Occupy Wall Street Protests marked by Hypocrisy, not Democracy

For those who know anything pay attention, there is this sublime hypocrisy in liberal ideology,  born out in the protests on Wall Street.

Most of the hippies protestors are young, unemployed, and entitled. They hear about the wealthiest 1% and all the money made by corporations and are outraged they don’t get any of it despite the fact that they don’t contribute anything, except in this case congestion and a foul odor to the world’s economic capital.

Inequality is nothing new to the U.S. economy. In fact, inequality is the driver of capitalism and is the basis for what we call the American Dream.

When the system works and people have jobs, no one complains about capitalism, but from April to July 2011, the number of employed youth 16 to 24 years old rose by 1.7 million to 18.6 million, according to the U.S. Bureau of Labor Statistics.

As this article from The PJ Tatler notes, activism tends to follow this pattern where people only care about a wrong when they’re the ones being wronged.

Back in the 1960s, college campuses were awash with anti-War protesters. They spoke, yelled, and screamed about American imperialism, about downtrodden Vietnamese villagers, and about blood-thirsty American soldiers. These vehement, and often violent, protests ended abruptly in 1973. In a way, this was rather surprising, because American imperialism, downtrodden Vietnamese villagers, and blood-thirsty American soldiers were still topping the nightly news. What changed, though, was that the college kids no longer had skin in the game: the draft had ended.

If you could still go to college and get a job just for going, do you think New York City would be filled with homeless crazy people any more than normal?

If you could pay off $200,000 of debt because the job you got after getting your degree paid you a wage well above the minimum would there be this wringing of hands and gnashing of teeth over capitalism?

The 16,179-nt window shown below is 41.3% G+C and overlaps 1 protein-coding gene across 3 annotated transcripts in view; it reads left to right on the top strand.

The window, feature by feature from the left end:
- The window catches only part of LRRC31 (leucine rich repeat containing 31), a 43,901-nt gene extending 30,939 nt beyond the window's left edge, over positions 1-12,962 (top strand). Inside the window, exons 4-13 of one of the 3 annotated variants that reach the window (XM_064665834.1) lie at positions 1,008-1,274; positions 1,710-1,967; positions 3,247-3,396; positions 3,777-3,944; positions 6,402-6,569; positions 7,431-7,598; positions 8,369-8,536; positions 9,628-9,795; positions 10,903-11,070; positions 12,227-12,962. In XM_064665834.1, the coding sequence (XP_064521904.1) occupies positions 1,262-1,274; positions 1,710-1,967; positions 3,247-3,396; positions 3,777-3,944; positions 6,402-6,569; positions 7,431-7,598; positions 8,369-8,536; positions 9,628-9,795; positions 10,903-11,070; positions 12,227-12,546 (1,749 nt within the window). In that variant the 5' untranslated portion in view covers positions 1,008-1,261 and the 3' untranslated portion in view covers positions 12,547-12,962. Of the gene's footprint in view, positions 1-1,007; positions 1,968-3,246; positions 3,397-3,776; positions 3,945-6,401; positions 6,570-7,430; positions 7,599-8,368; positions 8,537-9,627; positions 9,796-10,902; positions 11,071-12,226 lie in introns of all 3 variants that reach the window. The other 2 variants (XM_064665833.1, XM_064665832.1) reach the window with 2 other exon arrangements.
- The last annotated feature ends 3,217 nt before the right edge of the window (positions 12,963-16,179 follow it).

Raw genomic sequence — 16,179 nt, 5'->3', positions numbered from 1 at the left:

No way.

The bail-outs make no sense, lowering interest rates mostly help people borrowing huge sums of money (other banks) , but hasn’t really helped the average person. These wars need to stop, and we need to focus more on local things: local food, local business, local politics.

The Wall Street protestors aren’t entirely moronic off base. There is a tremendous amount of disconcerting truths  when it comes to the structures of American society, particularly American government.

Corporations buying elections is bad. Corporations turning a profit is good. Liberals struggle with the second part.

Part of the reason the OWS people haven’t come out with a list of demands (the one being publicized by the main-stream media was just one person posting on their website and has since been denounced by the group) is because if you agree with some of the things I just mentioned, you can hook onto this group.

If you associate the group with the dumbass poster of that list who demands everyone be paid a living wage regardless of their employment status, you probably think this group is a bunch of Looney Tunes completely out of touch with reality (Maybe you do anyway).

The media has latched onto this “list” and painted the OWS group as utterly ignorant and entitled (not far off).

On the other hand, the reality is better reflected by noting that this is a desperate group of people. They were desperate in 2008 and voted for a wildly underqualified leader who, in an anti-climactic twist, failed to deliver on his promises.

This is a group of people who are facing the toughest economic conditions for people their age in a century and simply don’t know how to handle it.

If they understood the problem, they’d probably be working.

A politician I used to cover was fond of saying that the most important place in his district was from lot line to lot line of each of his constituents.  In other words: people care about politics only in as much as it affects them.

When the system benefits you, you love it. When it doesn’t, you hate it. Unfortunately for these commie protestors, you can’t have it both ways.

The system, capitalism, is built to give back to those who put in. The government’s job is to make sure people don’t take from a pot they don’t add to. That’s basically the only role government should have in our economic system (Liberals obviously don’t get this, that’s why they love taxes which is the very definition of taking from the pot without adding).

If you don’t put in anything, you won’t get anything back.You don’t decide how much to get, only how much you give. The market dictates the value of your input. No system is more democratic (every voice in the marketplace has intrinsic value, at the very least important simply for being in the marketplace).

Guys, doing yoga in downtown New York, isn’t putting into the pot. No wonder you’re not getting anything in return. Being upset about it, isn’t democracy: it’s hypocrisy.

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